This knowledge doesn't guarantee that all King bred horses have a good disposition and outstanding ability, or that all Grey Badger horses would buck you off before you rode them. It is information that will alert you to possible qualities in the individuals that we own, want to breed to or buy.

Leon Rasmussen, the Daily Racing Form's retired pedigree columnist, presented a speech at the Southeast Stud and Stable Seminar in 1973. The text of his speech appeared in the March 1974 Quarter Racing World. In his speech, Rasmussen called horse breeding an "inexact science." He goes on to explain that he bases his opinion on the fact that breeders do not agree on who is responsible for successfully producing a foal. He sees some breeders believing that stallions exert the stronger influence, some breeders believe that the mare is the greater influence, and so on down the line.

Rasmussen explained that he uses the family approach to successful breeding. Basically what this means is that when mares from one family are bred to stallions of another family or vice versa, you will get good runners or performers, if the cross tends to produce good runners or performers.

The point Rasmussen is bringing us to is that breeders have different philosophies. And that the progressive breeder needs to be familiar with these philosophies to better understand what he is reading in the pedigree.

You need to know that when you look at a Hank Wiescamp bred horse you will see linebreeding to such sires as Old Fred and Skipper W. This linebreeding is then reinforced by outcrosses to such stallions as Rukin String, Double Dancer and Three Bars on the mares in the program. But the foundation of Wiescamp's program was the mares he bought and bred for the program. He will readily tell you that his mares are the foundation of the program.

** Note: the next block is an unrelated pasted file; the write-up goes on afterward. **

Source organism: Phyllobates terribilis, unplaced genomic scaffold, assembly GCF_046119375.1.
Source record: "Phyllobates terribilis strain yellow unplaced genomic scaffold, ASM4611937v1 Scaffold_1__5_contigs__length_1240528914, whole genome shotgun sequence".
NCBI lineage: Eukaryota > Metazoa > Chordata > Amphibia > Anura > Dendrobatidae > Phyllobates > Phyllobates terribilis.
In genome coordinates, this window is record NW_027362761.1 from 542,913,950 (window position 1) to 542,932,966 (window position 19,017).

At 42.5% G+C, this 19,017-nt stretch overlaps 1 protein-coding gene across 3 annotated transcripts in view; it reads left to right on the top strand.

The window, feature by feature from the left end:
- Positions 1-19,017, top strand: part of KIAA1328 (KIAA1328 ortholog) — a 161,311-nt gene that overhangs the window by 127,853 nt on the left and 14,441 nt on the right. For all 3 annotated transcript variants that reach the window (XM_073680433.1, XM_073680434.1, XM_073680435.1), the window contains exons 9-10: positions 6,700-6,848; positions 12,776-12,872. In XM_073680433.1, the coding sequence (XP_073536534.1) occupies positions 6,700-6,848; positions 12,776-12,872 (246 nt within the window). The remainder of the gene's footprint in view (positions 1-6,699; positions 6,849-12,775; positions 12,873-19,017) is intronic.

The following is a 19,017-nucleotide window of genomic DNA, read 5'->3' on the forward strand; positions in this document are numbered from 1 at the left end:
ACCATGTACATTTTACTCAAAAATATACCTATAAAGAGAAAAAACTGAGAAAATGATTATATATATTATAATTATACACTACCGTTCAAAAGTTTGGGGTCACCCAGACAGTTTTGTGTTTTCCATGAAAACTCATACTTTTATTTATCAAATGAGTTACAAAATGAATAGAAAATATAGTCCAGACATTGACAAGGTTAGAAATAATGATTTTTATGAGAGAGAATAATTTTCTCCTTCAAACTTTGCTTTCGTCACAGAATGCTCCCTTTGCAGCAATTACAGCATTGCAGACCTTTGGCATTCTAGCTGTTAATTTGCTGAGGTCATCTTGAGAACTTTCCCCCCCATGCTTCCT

When you look at the King Ranch, you will see linebreeding to Old Sorrel. The focus of this linebreeding program is through the sons of Old Sorrel, including Solis, Little Richard, Cardenal, Macanudo and Babe Grande. Then the linebreeding shifted to an emphasis on Hired Hand, the last son of Old Sorrel in the program. The next phase was the use of mares sired by such stallions as Rey Del Rancho for the modern King Ranch Cutting Horse program. These mares were outcrossed by breeding to Mr San Peppy and his sons.

You will note that the foundation of Wiescamp's program was his mares. The emphasis at the King Ranch was through sires. This doesn't mean Wiescamp didn't try to secure the best stallions for his mares and that the Old Sorrel wasn't bred to the best mares possible on the King Ranch, but that the pattern for linebreeding came from different points of view.

Rasmussen brought out another point in his speech. He firmly believes that outstanding performance, especially in stallions, is a key to our success as breeders. He proves his point with the fact that successful runners make better sires. It goes back to the philosophy of "breeding the best to the best to get the best."